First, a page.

The PC world is dead? Chris Hubbard, Intel’s Business PC Marketing Manager scoffs at the mere idea. “The demise of the PC industry was predicted before it was born!” he said during his opening presentation at the SEMI Americas Arizona Breakfast Forum, Friday April 12, 2013 at Intel in Chandler, AZ. Hubbard showed a chart contrasting PC revenue growth with different times over the years when the PCs fate was doomed to extinction. Rather than its passing, Hubbard says we are going through a period of massive transition that will result in the reinvention of the PC.
Hubbard quoted Andy Grove, former Intel CEO and pioneer of the semiconductor industry as saying “The PC is the ultimate Darwinian Device.” The PC adapts, and we can engineer our way out of the situation. “We are taking what is impossible and making it possible,” said Hubbard. He was talking about the Ultrabook, which he says exemplifies the PC evolution. It took 6 months from design to development, and went mainstream in 2012. “Every engineer is being challenged,” he said, “There has been a radical change in how we build PCs. Existing chips weren’t designed to go into a device this thin (referring to the Ultrabook). We had to retrofit them but we made it work.” This summer, Intel will launch chips designed to go into Ultrabooks, and the result will be all-day computers that are light as an iPad but have the power of a PC. Hubbard predicts that existing devices will absorb tablet technology. The tablet won’t be the final product; it will just lead us to a new type of PC.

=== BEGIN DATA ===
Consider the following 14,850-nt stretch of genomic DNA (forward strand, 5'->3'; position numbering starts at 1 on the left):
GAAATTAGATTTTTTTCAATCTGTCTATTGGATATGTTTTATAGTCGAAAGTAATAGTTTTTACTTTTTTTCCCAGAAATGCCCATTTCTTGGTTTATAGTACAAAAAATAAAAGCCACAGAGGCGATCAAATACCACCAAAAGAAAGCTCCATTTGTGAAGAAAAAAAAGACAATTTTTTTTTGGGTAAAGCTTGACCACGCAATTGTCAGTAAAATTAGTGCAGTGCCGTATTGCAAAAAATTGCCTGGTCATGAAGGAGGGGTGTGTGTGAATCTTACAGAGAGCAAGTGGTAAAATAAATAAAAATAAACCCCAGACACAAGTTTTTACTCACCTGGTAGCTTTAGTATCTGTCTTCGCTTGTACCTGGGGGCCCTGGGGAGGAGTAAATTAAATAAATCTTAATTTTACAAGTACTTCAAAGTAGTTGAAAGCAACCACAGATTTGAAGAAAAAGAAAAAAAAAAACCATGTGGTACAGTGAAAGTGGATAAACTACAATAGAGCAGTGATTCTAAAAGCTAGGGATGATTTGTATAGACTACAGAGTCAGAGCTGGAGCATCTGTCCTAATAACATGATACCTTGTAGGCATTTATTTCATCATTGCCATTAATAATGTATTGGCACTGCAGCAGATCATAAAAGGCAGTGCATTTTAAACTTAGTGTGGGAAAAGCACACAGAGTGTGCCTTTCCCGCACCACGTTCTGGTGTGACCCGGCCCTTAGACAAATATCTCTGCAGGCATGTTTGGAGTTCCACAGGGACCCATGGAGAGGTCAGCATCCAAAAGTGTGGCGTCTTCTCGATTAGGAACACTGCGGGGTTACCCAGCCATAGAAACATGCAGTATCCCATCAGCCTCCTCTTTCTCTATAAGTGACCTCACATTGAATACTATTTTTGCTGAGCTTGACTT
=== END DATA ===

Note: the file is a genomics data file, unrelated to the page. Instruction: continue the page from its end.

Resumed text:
Cool examples of this showcased by Intel included a touch-screen convertible tablet/notebook; Dell’s carousel screen, and th NUC desktop tower that is roughly the size of a VHS cassette (and smaller). “Don’t let the naysayers get you down,” he urged.
Other speakers of the morning talked about other maturing markets such as MEMS, (Tony Massimini, SEMICO Research) Photovoltaics (Mani TamizhMani, TUV Rheinland PC Testing Lab) and LEDS (Sri Jandhylaya, ON Semiconductor).
Massimini reported that MEMS ASPs are coming down, which inspires OEMs to add more MEMS-based features to their products. As an example of new applications driving MEMS innovation, Massimini talked about “The Internet of Things”, which he expanded to the “Internet of Things and People” because MEMS devices now allow for monitoring activity of things AND people to create personal health and fitness hubs.
Similarly, Jandhylaya talked about the rapidly evolving LED market. As the ban on incandescent lighting moves across the globe (Beijing is targeting 2015 for LED to comprise 30% of total lighting, Taiwan expects 15% LEDs, Japan has already achieved 30% LED penetration, and phase-out of Incandescent lightbulbs in the US started in 2011), and the per unit price of LED bulbs comes down, LED will take off.
He says we’re now in phase 1 of this transition, with adoption of retrofitted lamps. “Smart” lighting will start to grow in 1-5 years, driven by the Internet of Things and command control.
What does any of this have to do with 3D ICs? First of all, the Internet of Things referenced by both Massimini and Jandhylaya will be enabled by 3D integration. In particular, Massimini pointed to packaging innovation integrating multiple MEMS in one package.
Secondly, “lessons learned” comparisons to 3D IC market adoption can be drawn, such as the increased demand and expanding application spaces of both MEMS and LEDs as unit prices come down and mainstream volume activity is reached. For 3D ICs, those lessons will be learned in high computing applications, and similar takeoff will take place for consumer products as the price comes down and the performance enhancements can be realized. ~ F.v.T